full knowledge.

I have this doubt, usually i understand that for mortal sin you need to know that what you are doing is mortally sinful, but i’ve seen some cases of people here asking about stuff they did while not knowing it was a mortal sin, and people tell them to confess, so it brings me this doubt.

What happens when we do something that we don’t know it is a sin?
what happens when that what we do we somehow feel it’s wrong, but then we get the wrong idea that is not, either by others or by ourselves, did we still sin mortally?
what does the hardness of heart is and how do we diferenciate it from just not thinking stuff good enough?

If it is – objectively speaking – sinful, then it is a sin (whether we know it is or not). It can only be a venial sin in that case, though. So, people are right in recommending that a person get to confession: while we’re not, strictly speaking, required to go to confession when we commit venial sin, we are nevertheless recommended to do so.

what happens when that what we do we somehow feel it’s wrong, but then we get the wrong idea that is not, either by others or by ourselves, did we still sin mortally?

If we’re truly convinced that it’s not sinful, then – objectively speaking – we’re wrong, don’t you think? In that case, we have the obligation to ‘fix’ our mistaken notion; that is, we’re obligated to form our conscience properly, so that we correct our erroneous understanding.

In this case, however, could we possibly be considered to have committed mortal sin? That’s an easy question to analyze, but a difficult one to answer: strictly speaking, if we didn’t believe our actions to be sinful, then it is venial sin; yet, as humans, we’re really good at rationalizing things away. It’s pretty easy, sometimes, to convince ourselves that we “really didn’t know” that something was sinful, even if, in the back of our mind, our conscience is sitting there facepalm-ing and quietly reminding us, “yes, yes we did know it’s sinful.”

what does the hardness of heart is and how do we diferenciate it from just not thinking stuff good enough?

In one sense, isn’t the difference simply the distinction between “I know, but I just don’t care” and “I don’t know, but I don’t want to take the time to think it through”…?

Confession can be a lot more than admitting sins and receiving absolution. Many Catholics use Confession as a sort of spiritual counseling session. They bring questions, doubts, and social concerns and the priest is there to help.

Your question would be ideal to bring up in Confession.

I am not a confessor but I can tell you that it is true that a person must know it is a serious sin…must want to do it…and then do it… in order for it to qualify as a serious sin.

If you did something and did not know it was a sin and no other person was hurt and you really didn’t feel guilty about it…then it probably is not a sin.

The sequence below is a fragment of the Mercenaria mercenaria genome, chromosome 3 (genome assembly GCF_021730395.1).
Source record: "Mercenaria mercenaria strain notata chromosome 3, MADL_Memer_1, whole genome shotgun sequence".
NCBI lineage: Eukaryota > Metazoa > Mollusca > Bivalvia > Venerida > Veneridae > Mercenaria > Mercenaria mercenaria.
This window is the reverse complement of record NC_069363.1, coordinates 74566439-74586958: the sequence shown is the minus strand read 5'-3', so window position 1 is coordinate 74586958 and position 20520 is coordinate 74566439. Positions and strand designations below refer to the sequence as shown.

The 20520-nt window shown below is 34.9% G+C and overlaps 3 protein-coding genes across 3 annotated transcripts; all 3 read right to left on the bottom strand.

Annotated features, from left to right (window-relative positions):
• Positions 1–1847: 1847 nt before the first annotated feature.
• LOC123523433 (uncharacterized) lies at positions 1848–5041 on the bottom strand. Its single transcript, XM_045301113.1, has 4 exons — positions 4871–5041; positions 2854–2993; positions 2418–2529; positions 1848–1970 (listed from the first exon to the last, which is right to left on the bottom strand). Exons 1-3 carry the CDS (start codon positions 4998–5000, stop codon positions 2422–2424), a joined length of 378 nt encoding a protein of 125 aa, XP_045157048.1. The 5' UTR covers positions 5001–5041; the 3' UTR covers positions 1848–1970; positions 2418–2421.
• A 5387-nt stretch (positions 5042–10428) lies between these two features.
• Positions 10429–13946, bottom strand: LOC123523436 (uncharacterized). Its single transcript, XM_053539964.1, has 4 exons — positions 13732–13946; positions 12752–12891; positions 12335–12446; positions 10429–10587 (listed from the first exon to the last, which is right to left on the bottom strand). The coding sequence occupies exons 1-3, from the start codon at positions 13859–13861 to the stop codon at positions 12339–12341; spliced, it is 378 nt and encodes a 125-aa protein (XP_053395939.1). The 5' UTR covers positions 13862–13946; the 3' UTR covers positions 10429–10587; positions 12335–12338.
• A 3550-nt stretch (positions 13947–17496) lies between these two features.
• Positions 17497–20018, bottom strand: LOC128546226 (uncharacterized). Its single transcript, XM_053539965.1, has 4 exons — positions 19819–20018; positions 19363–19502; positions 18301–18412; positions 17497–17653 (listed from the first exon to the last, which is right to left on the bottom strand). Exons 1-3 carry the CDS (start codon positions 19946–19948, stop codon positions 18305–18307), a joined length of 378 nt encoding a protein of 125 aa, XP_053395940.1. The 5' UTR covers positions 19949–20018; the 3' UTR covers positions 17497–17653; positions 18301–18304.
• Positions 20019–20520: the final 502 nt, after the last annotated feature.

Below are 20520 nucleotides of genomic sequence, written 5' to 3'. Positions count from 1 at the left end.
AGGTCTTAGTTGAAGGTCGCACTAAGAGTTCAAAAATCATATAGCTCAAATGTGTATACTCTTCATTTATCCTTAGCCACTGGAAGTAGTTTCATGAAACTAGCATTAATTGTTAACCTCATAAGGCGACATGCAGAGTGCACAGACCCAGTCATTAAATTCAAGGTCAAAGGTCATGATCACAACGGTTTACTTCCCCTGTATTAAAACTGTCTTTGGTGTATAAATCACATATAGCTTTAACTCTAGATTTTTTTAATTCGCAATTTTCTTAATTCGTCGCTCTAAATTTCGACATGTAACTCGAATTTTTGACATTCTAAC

But just bringing up the subject could mean that someone has some second thoughts about what was done…so best advice is a visit to the Confessional.

As Sister Mary Francis told us in the 6th grade…“If you commit a sin and someone tells you that it is NOT a sin, then that person has the devil in him and will carry that sin for you.”
I don’t know if that is theologically correct, but it made sense to us at that age.

Hardness of heart could be compared to a lax conscience. You keep justifying a bad thing (sin) and soon you have no feelings of guilt or wrong doing. You harden your heart. You have to examine your own conscience. Talk to your conscience…not in front of a lot of people…do it privately.

“Hey conscience, was what I did wrong?”
“Yes”.
“But I didn’t mean it…”
“It was still wrong”
“But they deserved it”
“Yeah, but that doesn’t make it right”
“Ok what should I do?”
“Go to confession.”

Luckily, we are not the judge in the tribunal of the confessional; the priest, representing the Church, is. If we commit an objective sin, but do not know it to be a sin, then that sin is venial. Properly speaking, venial sins need not be confessed, but it is a prudent and oft-counseled practice to confess one’s chief venial sins at confession anyway.

If one of our past sins was ordinarily a mortal sin and we did not even at the point realize it to be mortal, then we are obliged to confess it at our next confession, even though the sin was not in this circumstance mortal. Confessors use these opportunities to form in us better consciences, and such an example that you offer can surely lead to much growth in morality.

God bless.

If I was say clueless that something was a sin when I did it thinking it was good - I did not even commit necessarily even a venial sin.

If I did not commit a mortal sin – even though the matter was grave – due to not having the needed knowledge or giving complete consent – I am NOT obliged to confess that in my next confession. One is ONLY obliged to confess mortal sins that one has committed.

Now I am not referring to say “feigned ignorance” etc. But authentic being in good faith.

Now that being said - it can be good to confess that which was objectively grave in the past even though one is not sure one committed a mortal sin at that point. Noting of course that one is not sure it was mortal etc. (though those who are scrupulous may need to be advised otherwise by their regular confessor).

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